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February 28, 2009

The much-noted 'Scraping Bottom' article in the most recent issue of National Geographic highlights the following points about water and the tar sands.

50 SQUARE MILES OF TAILINGS PONDS
"To extract each barrel of oil from a surface mine (in the Athabasca Valley, the industry) must heat several barrels of water to strip the bitumen from the sand and upgrade it, and afterward it discharges contaminated water into tailings ponds like the one near Mildred Lake. They now cover around 50 square miles." (p.44)

ONE OF THE LARGEST DAMS IN THE WORLD
"Mildred Lake...is now dwarfed by its neighbour, the Mildred Lake Settling Basin, a four-square-mile lake of toxic mine tailings. The sand dike that contains it is by volume one of the largest dams in the world." (p.43)

200,00 POUNDS OF WATER EVERY DAY
"And every day in the Athabasca Valley, more than a million tons of sand emerges from (rock) crushers and is mixed with more than 200,000 pounds of water that must be heated, typically to 175 degrees F, to wash out the gluey bitumen." (p.48)

February 28, 2009

The Los Angeles Times reports today that, "Gov. Arnold Schwarzenegger proclaimed a statewide drought emergency Friday, urging Californians to cut water use by 20% and easing the way for water sales from Northern California to Southern California cities and San Joaquin Valley farms."

California has a population of 36.8 million people.

WATER SITUATION IS A CRISIS
"Schwarzenegger called the state's water situation 'a crisis, just as severe as an earthquake or raging wildfire.'"

STOPS SHORT OF MANDATORY WATER RATIONING "The drought declaration stops short of mandatory water rationing. But it asks urban water users to step up conservation efforts. And it directs state agencies to cut back on landscape irrigation, including along highways."

STREAMLINES PERMITS FOR DESALINATION OPERATIONS "The directive also orders the state to streamline permitting for water projects, such as recycling or desalination operations, and expedite water transfers to needy irrigation districts and urban areas in Southern California."

February 28, 2009
Sun Peaks Resort

Sun Peaks Resort

In 1992, the Japanese company Nippon Cable purchased the Sun Peaks Resort near Kamloops, BC, as a 400-bed resort. In 1997, the provincial government approved a 24,168 bed expansion to the resort. In October 2000, the Skwelkwek'welt Protection Centre was established to oppose this $70 million expansion and boycott campaigns began. In 2004, solidarity pickets took place outside Delta and Fairmont Hotels in Victoria, Vancouver, Calgary, Saskatoon, Winnipeg and Montreal, as a further 6,000-beds were added to the resort's expansion plans.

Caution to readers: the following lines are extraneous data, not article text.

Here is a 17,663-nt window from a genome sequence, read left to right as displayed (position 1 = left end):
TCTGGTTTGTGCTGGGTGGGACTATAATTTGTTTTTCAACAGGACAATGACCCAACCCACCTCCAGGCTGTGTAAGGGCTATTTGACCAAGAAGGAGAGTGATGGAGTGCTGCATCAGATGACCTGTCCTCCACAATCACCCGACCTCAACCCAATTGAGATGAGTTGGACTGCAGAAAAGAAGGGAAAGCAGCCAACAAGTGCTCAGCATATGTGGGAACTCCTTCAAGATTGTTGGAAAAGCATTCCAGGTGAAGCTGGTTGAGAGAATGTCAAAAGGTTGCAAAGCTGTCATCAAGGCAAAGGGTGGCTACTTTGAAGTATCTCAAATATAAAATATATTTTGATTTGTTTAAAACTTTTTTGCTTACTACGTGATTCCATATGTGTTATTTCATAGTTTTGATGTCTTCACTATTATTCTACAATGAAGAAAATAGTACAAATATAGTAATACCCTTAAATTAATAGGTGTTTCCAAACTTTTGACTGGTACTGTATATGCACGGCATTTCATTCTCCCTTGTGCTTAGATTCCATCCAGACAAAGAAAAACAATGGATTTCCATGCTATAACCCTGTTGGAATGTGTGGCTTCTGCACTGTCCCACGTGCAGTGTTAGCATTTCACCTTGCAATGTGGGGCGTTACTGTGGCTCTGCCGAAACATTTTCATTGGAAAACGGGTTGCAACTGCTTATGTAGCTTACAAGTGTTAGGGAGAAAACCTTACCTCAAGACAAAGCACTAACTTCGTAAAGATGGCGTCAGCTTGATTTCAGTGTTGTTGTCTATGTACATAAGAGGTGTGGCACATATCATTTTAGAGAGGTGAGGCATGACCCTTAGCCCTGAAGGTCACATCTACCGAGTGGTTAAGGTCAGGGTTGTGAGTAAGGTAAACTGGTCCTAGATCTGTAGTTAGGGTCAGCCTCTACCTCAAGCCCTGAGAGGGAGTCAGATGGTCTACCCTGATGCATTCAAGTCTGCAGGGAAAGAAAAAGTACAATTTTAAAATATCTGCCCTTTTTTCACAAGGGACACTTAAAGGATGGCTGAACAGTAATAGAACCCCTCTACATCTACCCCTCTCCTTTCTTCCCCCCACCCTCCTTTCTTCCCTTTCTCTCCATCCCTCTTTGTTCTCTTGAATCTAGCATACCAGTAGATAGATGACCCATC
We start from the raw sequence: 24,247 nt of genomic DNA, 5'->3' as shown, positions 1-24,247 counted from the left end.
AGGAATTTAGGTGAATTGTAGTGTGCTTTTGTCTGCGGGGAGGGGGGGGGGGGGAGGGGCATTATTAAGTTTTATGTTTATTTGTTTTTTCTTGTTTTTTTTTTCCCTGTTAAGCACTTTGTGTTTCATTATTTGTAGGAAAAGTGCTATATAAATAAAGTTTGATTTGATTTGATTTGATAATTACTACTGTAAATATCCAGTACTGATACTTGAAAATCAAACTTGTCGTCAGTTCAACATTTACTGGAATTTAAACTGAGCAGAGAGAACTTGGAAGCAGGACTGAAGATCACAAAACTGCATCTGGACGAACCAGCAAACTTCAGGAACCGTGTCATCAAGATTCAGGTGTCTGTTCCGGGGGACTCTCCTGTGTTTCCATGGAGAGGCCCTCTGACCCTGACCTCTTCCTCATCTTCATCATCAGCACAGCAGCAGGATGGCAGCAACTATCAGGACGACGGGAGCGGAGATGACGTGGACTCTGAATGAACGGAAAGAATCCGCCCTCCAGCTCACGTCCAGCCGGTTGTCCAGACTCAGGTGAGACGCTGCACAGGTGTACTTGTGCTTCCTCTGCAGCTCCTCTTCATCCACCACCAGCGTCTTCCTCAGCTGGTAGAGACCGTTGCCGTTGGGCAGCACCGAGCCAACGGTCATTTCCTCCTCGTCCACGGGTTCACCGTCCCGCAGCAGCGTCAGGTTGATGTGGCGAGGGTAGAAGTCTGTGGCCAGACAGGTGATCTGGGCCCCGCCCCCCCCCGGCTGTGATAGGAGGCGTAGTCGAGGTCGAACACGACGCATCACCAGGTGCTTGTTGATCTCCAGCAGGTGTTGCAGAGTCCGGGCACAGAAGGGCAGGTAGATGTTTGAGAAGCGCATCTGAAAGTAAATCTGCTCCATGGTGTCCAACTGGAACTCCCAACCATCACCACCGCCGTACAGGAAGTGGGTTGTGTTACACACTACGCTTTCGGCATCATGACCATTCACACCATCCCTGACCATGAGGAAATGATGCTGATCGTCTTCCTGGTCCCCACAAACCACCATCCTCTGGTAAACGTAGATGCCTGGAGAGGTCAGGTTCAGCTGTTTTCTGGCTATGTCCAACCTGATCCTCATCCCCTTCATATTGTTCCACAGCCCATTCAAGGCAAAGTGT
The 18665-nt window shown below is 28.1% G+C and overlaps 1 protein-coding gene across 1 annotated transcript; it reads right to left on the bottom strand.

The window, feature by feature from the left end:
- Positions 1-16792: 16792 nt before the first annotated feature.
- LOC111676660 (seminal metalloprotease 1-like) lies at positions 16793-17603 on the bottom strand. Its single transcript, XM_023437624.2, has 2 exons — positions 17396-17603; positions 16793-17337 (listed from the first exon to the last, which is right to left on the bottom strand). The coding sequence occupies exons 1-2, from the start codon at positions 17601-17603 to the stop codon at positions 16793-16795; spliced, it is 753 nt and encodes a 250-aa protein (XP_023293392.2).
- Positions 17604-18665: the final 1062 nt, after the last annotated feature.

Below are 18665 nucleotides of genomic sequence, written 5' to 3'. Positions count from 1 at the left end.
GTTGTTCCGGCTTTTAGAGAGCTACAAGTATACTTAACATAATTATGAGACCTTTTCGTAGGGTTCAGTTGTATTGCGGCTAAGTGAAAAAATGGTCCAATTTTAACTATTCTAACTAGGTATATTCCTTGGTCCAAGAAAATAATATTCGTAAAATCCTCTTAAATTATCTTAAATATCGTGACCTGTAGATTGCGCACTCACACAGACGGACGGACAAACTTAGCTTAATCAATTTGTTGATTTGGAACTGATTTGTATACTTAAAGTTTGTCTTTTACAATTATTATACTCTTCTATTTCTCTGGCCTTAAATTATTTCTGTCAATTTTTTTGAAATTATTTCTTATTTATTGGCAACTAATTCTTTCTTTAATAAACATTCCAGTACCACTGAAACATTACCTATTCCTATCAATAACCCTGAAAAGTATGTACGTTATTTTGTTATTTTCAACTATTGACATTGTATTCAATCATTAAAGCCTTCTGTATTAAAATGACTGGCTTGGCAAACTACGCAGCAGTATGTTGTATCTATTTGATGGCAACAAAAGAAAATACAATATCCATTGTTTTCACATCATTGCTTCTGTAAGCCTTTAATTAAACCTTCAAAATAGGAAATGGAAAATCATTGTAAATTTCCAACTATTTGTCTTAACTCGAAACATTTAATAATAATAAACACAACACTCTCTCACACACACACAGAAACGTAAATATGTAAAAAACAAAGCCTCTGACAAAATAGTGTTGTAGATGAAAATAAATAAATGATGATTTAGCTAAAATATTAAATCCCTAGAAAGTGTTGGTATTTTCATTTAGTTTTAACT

February 27, 2009

The International Labour Organization reports that, "The global economic crisis is expected to lead to a dramatic increase in the number of people joining the ranks of the unemployed, working poor and those in vulnerable employment..."

WHAT IS THE ILO?
"The International Labour Organization (ILO) is a specialized agency of the United Nations that deals with labour issues. Unlike other United Nations specialised agencies, the International Labour Organization has a tripartite governing structure — representing governments, employers and workers."

50 MILLION PEOPLE COULD BECOME UNEMPLOYED "Its annual Global Employment Trends report...says global unemployment in 2009 could increase over 2007 by a range of 18 million to 30 million workers, and more than 50 million if the situation continues to deteriorate."

1.4 BILLION COULD BECOME 'WORKING POOR'
"The number of working poor – people who are unable to earn enough to lift themselves and their families above the US$2 per person, per day, poverty line, may rise up to 1.4 billion, or 45 per cent of all the world’s employed."

February 27, 2009

The Canadian Press reports that, "The Canadian combat mission in Afghanistan could cost taxpayers around $11.3 billion by the time it ends in 2011, according to a new government estimate."

COST BREAKDOWN
"Around $9 billion of the costs are Defence Department-related and include expenses for personnel, equipment, supplies, maintaining bases and medical needs. The report also lays out $2.3 billion of mission expenses in other departments, including $1.7 billion for the Canadian International Development Agency, $400 million for the Foreign Affairs Department and $150 million for Veterans Affairs Canada. Long-term health-care costs are not included because they are more difficult to account for, as health-care issues can be the consequence of cumulative mission experiences, the report says."

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